A Paladin holds himself or herself to the highest standards of behavior, and knows that the little things are just as important as the big things. Seek always the path of "right,” unfettered by personal bias or self-interest. Remember always that the sword of justice can be a terrible thing, so it must be tempered with mercy. It is the Paladin’s duty to protect the innocent from harm and to punish the guilty. Fulfillment of this duty often requires physical combat; but battles fought differently are no less important. In all areas of life, the Paladin must strive so far as possible to fight injustice and help the right prevail. A Paladin must seek out the path of "right" without giving in to the temptation of expediency, then you will earn renown and honor beyond measure. Justice acts in conformance with what is right and renders unto all their due. Justice is equitable, upright, impartial, and fair and always conforms to the principles of justice in dealing with others. A Paladin knows how to make the hard choices.

Truth:
Truth is the foundation of virtue. To be truthful is to be genuine, free, and constant in keeping promises and being loyal to friends, ones liege and especially to ones God. To be truthful is to be honest and conforming to law, justice and to live truly and to govern one’s life according to the truth. One who seeks out the truth within himself will surely develop other virtues, such as justice, courage, strength, and humility. Without truth, there is no light, but rather the spiritual darkness of self-delusion and self-deception, which must surely lead to other vices. Seek truth as sincerely as possible, not for any reason of personal gain, but because it is right. Do not restrict your exploration to a small world, but seek to infuse every aspect of your life with truth and all of the qualities of a Paladin. Should you succeed in even a tiny measure, then you will be well remembered for your quality and your virtue.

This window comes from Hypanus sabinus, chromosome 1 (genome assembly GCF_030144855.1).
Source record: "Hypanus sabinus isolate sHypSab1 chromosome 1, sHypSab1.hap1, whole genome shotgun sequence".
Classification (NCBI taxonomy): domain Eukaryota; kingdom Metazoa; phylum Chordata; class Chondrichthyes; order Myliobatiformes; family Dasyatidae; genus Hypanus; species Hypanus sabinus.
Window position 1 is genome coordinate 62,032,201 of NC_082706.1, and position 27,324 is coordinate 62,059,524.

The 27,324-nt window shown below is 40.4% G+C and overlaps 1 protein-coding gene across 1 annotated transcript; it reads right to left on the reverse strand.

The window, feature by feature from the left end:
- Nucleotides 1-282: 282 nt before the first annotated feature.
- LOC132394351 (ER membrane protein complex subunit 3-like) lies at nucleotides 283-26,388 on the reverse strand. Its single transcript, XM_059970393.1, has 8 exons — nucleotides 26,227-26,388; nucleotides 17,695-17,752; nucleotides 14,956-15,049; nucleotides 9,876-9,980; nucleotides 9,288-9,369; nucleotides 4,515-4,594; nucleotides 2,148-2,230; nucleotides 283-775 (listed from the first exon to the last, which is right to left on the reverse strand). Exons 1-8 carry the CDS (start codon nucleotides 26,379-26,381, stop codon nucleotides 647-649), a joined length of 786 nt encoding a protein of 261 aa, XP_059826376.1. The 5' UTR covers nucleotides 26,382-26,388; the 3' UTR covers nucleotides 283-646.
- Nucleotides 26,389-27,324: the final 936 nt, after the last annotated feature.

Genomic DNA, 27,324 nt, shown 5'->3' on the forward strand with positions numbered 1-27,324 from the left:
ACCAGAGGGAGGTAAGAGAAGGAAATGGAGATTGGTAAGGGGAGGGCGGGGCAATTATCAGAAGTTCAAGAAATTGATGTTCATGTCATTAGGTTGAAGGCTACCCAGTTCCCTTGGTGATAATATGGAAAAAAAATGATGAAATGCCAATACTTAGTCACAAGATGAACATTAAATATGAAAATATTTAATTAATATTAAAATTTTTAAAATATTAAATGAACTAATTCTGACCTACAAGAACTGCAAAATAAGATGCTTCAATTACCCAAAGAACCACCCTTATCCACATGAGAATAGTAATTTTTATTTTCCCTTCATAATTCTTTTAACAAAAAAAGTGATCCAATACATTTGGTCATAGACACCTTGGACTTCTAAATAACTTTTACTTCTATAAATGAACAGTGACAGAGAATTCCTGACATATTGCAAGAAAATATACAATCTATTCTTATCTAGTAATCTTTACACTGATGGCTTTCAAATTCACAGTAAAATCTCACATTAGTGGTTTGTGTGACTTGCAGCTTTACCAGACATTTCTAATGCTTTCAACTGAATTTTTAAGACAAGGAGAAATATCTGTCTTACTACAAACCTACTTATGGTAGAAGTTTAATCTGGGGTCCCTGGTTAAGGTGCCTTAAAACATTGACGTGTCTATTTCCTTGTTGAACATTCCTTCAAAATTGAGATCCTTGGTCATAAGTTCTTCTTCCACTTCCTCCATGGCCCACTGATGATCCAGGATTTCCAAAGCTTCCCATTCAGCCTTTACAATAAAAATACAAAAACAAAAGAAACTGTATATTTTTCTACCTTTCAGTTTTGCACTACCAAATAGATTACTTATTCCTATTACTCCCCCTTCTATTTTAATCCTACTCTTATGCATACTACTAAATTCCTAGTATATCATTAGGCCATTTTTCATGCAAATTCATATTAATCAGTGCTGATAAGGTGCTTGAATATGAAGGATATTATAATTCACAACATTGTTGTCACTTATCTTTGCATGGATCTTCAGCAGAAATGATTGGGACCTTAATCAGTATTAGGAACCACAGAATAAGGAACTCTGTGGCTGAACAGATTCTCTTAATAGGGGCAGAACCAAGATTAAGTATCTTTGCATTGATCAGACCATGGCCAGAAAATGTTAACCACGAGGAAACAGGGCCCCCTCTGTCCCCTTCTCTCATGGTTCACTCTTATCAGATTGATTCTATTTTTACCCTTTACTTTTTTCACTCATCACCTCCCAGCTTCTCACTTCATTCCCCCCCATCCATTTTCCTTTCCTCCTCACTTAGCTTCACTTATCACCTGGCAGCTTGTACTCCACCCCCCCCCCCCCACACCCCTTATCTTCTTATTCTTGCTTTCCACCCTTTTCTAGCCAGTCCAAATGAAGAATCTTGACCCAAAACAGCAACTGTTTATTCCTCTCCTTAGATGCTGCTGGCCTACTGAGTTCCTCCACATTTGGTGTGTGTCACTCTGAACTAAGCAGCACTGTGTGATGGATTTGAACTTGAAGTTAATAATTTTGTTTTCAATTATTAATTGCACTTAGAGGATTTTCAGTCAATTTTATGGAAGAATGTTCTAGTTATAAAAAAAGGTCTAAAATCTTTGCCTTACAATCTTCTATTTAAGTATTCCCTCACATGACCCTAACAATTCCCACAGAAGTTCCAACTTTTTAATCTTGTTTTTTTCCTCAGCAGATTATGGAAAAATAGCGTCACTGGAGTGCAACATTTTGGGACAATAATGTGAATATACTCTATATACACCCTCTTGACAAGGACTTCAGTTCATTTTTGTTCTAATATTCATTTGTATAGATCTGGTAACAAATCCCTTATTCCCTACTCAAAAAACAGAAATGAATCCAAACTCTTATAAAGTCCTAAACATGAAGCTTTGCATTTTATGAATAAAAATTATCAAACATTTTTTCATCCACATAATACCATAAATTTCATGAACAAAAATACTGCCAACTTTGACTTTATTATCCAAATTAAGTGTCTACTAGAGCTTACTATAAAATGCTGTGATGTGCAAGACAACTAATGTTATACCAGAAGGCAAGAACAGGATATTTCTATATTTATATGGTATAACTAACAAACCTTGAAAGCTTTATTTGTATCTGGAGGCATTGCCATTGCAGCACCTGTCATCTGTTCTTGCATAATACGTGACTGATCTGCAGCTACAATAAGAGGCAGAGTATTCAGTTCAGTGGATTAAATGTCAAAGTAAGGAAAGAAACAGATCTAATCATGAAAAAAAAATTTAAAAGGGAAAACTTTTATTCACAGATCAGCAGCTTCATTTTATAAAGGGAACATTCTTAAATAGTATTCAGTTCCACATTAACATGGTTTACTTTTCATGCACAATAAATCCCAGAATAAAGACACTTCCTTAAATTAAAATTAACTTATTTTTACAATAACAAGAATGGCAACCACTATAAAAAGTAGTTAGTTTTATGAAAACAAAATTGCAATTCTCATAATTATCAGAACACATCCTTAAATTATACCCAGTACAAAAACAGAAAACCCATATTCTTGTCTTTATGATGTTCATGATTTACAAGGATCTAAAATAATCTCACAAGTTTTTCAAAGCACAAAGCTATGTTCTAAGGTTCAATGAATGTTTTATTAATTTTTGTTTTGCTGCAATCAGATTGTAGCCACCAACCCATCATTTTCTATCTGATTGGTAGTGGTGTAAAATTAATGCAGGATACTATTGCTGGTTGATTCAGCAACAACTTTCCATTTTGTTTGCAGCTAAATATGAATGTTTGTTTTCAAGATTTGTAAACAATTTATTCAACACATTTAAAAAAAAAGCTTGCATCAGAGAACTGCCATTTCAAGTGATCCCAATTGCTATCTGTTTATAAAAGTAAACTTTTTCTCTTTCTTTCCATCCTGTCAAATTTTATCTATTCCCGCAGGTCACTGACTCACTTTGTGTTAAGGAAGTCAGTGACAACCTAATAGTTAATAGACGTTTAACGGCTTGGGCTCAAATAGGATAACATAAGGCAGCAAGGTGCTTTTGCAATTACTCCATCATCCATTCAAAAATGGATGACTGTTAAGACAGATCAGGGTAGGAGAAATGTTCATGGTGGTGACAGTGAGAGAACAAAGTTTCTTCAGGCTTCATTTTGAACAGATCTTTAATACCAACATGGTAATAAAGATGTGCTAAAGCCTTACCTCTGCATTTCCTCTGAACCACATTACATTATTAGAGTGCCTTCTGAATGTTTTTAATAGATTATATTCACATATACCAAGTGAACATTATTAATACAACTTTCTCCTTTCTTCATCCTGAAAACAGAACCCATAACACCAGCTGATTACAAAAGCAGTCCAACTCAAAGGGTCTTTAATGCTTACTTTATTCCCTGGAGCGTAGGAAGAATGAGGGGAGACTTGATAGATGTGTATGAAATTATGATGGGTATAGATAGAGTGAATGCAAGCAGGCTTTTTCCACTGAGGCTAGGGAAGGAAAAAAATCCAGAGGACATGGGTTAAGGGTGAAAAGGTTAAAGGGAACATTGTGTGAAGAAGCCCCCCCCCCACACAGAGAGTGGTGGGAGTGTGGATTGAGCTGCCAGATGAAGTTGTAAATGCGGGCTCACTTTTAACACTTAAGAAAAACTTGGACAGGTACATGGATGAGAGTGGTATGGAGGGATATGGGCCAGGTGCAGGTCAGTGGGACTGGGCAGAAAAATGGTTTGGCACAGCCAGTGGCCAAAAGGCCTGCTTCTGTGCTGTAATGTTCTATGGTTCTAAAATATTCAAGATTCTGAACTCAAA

Honor:
To be truly honorable is to have a true sense of what is right, just and true and to have a true sense of what is wrong, unjust and false. To be truly honorable is to abhor those things that are vile and mean-spirited and to venerate that which is good, lawful and true. The standard against which we measure ourselves, and are measured by others. It is a treasure which if kept grows in value, but once squandered can never be regained. The Paladin’s word must be more certain and sure than any written contract. In addition, let every Paladin consider carefully before making any Oath, and never do so lightly or without due reflection; but rather let him strive to fulfill every Oath undertaken or stand forever bereft of honor.

Justice:
A Paladin holds himself or herself to the highest standards of behavior, and knows that the little things are just as important as the big things. Seek always the path of "right,” unfettered by personal bias or self-interest. Remember always that the sword of justice can be a terrible thing, so it must be tempered with mercy. It is the Paladin’s duty to protect the innocent from harm and to punish the guilty. Fulfillment of this duty often requires physical combat; but battles fought differently are no less important. In all areas of life, the Paladin must strive so far as possible to fight injustice and help the right prevail. A Paladin must seek out the path of "right" without giving in to the temptation of expediency, then you will earn renown and honor beyond measure. Justice acts in conformance with what is right and renders unto all their due. Justice is equitable, upright, impartial, and fair and always conforms to the principles of justice in dealing with others. A Paladin knows how to make the hard choices.

Additional ones that I have not yet expanded on, but perhaps should be considered: Chivalry, Chastity, Compassion, Determination, Diligence, Endurance, Forgiveness, Good Cheer, Helpfulness, Honesty, Hope, Kindness, Patience, Perseverance, Piety, Prudence, Sincerity, Temperance, Wisdom, Valor. I think most of these are included in my detailed list under one item or another or some like Chastity or Temperance, I would not want to bind on Paladins IMC anyway. Although of course, you are free to do so if you want to.